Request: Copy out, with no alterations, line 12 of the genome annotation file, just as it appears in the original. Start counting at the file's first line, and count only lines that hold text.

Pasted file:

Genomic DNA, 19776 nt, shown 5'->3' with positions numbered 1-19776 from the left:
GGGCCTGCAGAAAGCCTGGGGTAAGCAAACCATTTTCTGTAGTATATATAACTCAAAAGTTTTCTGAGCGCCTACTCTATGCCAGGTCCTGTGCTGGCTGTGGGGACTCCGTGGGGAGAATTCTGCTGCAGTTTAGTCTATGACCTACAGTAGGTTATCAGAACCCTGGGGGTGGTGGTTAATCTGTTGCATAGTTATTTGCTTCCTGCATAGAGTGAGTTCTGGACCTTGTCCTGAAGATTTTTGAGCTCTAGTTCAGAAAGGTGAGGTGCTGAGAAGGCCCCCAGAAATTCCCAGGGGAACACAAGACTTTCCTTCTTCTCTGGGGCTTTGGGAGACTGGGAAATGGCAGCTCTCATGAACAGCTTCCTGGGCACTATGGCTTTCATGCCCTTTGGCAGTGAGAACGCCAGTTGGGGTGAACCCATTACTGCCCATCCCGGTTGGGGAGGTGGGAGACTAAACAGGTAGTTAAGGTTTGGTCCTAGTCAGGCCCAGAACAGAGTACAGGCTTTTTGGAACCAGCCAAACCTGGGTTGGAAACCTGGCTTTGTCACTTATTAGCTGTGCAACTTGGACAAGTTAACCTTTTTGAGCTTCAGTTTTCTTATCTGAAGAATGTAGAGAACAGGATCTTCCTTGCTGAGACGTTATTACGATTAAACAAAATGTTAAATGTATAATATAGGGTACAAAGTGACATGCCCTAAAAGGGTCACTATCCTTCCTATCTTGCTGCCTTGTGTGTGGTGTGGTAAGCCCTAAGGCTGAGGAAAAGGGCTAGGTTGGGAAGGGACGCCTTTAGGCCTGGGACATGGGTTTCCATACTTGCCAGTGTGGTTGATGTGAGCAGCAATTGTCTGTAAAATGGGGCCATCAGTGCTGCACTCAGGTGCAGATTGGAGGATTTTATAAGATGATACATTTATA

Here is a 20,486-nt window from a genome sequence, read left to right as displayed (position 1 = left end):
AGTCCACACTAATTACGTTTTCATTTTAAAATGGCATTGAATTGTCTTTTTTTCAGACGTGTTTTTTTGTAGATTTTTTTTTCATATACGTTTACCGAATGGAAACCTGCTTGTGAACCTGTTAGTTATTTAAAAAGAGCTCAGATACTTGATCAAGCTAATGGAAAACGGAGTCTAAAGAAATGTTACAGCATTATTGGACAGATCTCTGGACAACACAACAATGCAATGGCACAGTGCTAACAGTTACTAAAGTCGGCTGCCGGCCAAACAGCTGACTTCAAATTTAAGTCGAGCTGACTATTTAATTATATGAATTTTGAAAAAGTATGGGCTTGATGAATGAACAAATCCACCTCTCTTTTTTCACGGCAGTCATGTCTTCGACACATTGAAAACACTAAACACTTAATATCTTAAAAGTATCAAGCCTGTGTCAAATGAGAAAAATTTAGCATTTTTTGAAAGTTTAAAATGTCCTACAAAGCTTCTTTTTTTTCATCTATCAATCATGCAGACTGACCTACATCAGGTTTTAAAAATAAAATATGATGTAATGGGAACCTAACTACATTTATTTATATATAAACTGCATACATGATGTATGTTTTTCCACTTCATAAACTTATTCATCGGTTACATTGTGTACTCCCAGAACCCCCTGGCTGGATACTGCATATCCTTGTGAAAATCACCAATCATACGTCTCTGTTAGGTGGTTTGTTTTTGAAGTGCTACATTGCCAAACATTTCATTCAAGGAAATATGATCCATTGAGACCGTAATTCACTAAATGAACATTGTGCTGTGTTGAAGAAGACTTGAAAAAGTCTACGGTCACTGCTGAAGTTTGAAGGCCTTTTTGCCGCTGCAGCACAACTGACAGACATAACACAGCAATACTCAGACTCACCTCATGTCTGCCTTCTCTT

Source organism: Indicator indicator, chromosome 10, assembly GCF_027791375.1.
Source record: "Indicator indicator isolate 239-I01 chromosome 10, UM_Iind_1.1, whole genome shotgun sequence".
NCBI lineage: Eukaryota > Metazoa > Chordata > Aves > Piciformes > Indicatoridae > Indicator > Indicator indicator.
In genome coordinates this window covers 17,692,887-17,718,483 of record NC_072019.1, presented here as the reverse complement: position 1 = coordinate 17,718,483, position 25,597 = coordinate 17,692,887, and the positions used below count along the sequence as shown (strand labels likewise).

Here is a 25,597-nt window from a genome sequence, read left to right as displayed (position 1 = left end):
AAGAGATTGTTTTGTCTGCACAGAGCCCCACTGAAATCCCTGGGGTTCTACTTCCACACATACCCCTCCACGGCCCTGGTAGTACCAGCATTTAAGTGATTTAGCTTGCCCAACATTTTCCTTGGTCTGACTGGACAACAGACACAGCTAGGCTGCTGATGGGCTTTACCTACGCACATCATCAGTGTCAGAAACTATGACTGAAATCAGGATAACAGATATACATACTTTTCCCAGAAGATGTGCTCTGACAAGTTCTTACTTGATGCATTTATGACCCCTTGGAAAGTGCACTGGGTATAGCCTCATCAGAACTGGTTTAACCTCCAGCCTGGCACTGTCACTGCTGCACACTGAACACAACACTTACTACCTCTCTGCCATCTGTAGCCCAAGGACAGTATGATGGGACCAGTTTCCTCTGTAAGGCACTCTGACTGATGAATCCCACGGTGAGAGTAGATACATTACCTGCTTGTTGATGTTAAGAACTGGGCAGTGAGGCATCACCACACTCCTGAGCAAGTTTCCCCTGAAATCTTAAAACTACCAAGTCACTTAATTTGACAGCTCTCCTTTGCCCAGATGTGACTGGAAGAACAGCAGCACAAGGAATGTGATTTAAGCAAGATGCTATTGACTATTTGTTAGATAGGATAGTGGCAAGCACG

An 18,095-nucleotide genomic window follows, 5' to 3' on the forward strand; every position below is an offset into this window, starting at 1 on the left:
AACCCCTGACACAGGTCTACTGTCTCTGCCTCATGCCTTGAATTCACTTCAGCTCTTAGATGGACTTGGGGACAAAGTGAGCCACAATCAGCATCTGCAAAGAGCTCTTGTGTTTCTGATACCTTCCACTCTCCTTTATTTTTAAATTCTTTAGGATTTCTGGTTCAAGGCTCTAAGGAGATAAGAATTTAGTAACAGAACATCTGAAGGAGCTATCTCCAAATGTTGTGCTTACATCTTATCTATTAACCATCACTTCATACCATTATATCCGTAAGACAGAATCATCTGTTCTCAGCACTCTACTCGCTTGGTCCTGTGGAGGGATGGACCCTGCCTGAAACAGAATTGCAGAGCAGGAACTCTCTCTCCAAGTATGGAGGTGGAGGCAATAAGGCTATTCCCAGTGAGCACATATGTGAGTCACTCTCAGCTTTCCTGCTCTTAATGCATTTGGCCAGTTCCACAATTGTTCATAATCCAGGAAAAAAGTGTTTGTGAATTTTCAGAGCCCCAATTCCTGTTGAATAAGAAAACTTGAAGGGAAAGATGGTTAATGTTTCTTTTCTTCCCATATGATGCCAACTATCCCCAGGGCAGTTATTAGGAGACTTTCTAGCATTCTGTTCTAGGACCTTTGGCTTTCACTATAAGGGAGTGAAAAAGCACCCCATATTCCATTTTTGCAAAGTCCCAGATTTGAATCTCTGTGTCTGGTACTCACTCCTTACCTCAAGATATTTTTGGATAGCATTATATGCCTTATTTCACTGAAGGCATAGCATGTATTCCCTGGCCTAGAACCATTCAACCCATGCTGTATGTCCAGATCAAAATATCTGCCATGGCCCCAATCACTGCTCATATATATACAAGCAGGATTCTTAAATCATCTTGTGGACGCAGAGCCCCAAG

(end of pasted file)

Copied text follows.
AACCCCTGACACAGGTCTACTGTCTCTGCCTCATGCCTTGAATTCACTTCAGCTCTTAGATGGACTTGGGGACAAAGTGAGCCACAATCAGCATCTGCAAAGAGCTCTTGTGTTTCTGATACCTTCCACTCTCCTTTATTTTTAAATTCTTTAGGATTTCTGGTTCAAGGCTCTAAGGAGATAAGAATTTAGTAACAGAACATCTGAAGGAGCTATCTCCAAATGTTGTGCTTACATCTTATCTATTAACCATCACTTCATACCATTATATCCGTAAGACAGAATCATCTGTTCTCAGCACTCTACTCGCTTGGTCCTGTGGAGGGATGGACCCTGCCTGAAACAGAATTGCAGAGCAGGAACTCTCTCTCCAAGTATGGAGGTGGAGGCAATAAGGCTATTCCCAGTGAGCACATATGTGAGTCACTCTCAGCTTTCCTGCTCTTAATGCATTTGGCCAGTTCCACAATTGTTCATAATCCAGGAAAAAAGTGTTTGTGAATTTTCAGAGCCCCAATTCCTGTTGAATAAGAAAACTTGAAGGGAAAGATGGTTAATGTTTCTTTTCTTCCCATATGATGCCAACTATCCCCAGGGCAGTTATTAGGAGACTTTCTAGCATTCTGTTCTAGGACCTTTGGCTTTCACTATAAGGGAGTGAAAAAGCACCCCATATTCCATTTTTGCAAAGTCCCAGATTTGAATCTCTGTGTCTGGTACTCACTCCTTACCTCAAGATATTTTTGGATAGCATTATATGCCTTATTTCACTGAAGGCATAGCATGTATTCCCTGGCCTAGAACCATTCAACCCATGCTGTATGTCCAGATCAAAATATCTGCCATGGCCCCAATCACTGCTCATATATATACAAGCAGGATTCTTAAATCATCTTGTGGACGCAGAGCCCCAAG